Addressing a crowd expected to be half the 1.8 million who made a pilgrimage to Washington for his swearing-in four years ago, Mr Obama will try to set a purposeful tone for his final four years in power.
"This country has gone through some very tough times before," he said in a video message released by the White House in advance of the ceremony, "but we always come out on the other side."
He said there was "nothing that can stop America" when its people had a "fair shot" to "get a great education, get a good job, look after their kids and get some basic security".
Mr Obama will speak on Martin Luther King Day, 50 years after the civil rights leader's rousing address at the end of his march on Washington.
As he is sworn in by the Chief Justice of the Supreme Court, he will place his left hand on two bibles used by King and by Abraham Lincoln.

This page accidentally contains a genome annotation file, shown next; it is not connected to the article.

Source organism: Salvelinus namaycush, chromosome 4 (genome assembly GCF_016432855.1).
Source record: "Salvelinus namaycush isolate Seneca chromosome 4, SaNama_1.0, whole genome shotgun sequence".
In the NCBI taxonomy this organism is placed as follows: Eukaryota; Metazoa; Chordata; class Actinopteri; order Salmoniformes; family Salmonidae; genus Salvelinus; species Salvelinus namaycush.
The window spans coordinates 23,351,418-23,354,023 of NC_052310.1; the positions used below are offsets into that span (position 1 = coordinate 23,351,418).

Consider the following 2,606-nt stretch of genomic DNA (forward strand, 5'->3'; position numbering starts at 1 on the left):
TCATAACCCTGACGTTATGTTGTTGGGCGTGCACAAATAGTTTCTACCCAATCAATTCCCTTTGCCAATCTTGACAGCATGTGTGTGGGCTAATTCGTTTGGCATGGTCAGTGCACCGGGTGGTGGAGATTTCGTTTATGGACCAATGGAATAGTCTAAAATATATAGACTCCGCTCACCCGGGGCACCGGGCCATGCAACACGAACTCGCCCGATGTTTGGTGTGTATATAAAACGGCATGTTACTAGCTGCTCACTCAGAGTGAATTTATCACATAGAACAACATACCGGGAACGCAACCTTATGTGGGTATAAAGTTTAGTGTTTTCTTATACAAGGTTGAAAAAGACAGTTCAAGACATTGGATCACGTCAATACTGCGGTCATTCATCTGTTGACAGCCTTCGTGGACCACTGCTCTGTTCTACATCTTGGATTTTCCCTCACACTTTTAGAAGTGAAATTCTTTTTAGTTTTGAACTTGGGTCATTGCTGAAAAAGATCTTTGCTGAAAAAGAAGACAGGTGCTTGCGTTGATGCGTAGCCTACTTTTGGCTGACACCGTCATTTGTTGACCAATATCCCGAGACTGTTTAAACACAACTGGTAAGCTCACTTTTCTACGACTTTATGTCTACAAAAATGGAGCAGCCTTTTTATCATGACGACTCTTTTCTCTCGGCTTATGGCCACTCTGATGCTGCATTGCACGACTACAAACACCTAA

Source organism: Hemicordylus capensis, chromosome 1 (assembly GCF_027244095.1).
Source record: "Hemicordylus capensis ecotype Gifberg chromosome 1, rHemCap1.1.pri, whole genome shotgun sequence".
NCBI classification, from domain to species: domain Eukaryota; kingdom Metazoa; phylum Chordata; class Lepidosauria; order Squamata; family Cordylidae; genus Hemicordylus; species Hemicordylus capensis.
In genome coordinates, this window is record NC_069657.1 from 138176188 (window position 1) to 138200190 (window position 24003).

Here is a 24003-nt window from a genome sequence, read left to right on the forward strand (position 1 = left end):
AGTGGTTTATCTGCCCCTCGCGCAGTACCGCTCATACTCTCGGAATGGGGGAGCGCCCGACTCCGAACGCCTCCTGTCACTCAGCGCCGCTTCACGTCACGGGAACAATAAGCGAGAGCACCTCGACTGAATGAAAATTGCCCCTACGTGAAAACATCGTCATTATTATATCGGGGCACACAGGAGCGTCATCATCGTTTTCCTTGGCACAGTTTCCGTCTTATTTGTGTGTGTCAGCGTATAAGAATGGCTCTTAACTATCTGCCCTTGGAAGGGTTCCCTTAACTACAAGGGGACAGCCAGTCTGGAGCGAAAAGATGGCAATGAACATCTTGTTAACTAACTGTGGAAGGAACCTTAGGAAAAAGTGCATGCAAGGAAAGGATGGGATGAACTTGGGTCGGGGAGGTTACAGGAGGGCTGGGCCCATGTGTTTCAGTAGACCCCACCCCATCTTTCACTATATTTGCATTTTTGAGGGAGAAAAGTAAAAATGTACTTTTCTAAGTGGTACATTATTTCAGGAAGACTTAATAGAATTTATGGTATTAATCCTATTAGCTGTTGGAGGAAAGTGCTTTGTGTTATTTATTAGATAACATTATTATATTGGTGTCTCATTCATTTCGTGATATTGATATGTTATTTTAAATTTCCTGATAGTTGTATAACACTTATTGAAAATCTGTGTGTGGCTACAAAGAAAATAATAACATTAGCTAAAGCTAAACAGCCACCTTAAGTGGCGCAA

Having prompted comparisons with the glamour of John F Kennedy's 'Camelot' by dancing with his wife Michelle into the early hours of his first day as president at 10 different inaugural balls, Mr Obama will attend just two this time before retiring for the night.
He will speak to a nation scarcely less bitterly divided than when he promised "unity of purpose over conflict and discord" in 2009.
He must then resume bad-tempered negotiations with Republicans, who control half of Congress and fiercely oppose his agenda. A poll by Rasmussen this week found that 58pc of Americans planned to watch the inauguration, down from 75pc in 2009.
Before Monday's ceremony, Mr Obama will be sworn in on Sunday in a closed service in order to satisfy the US Constitution's requirement that presidents be officially inaugurated on January 20. (© Daily Telegraph, London)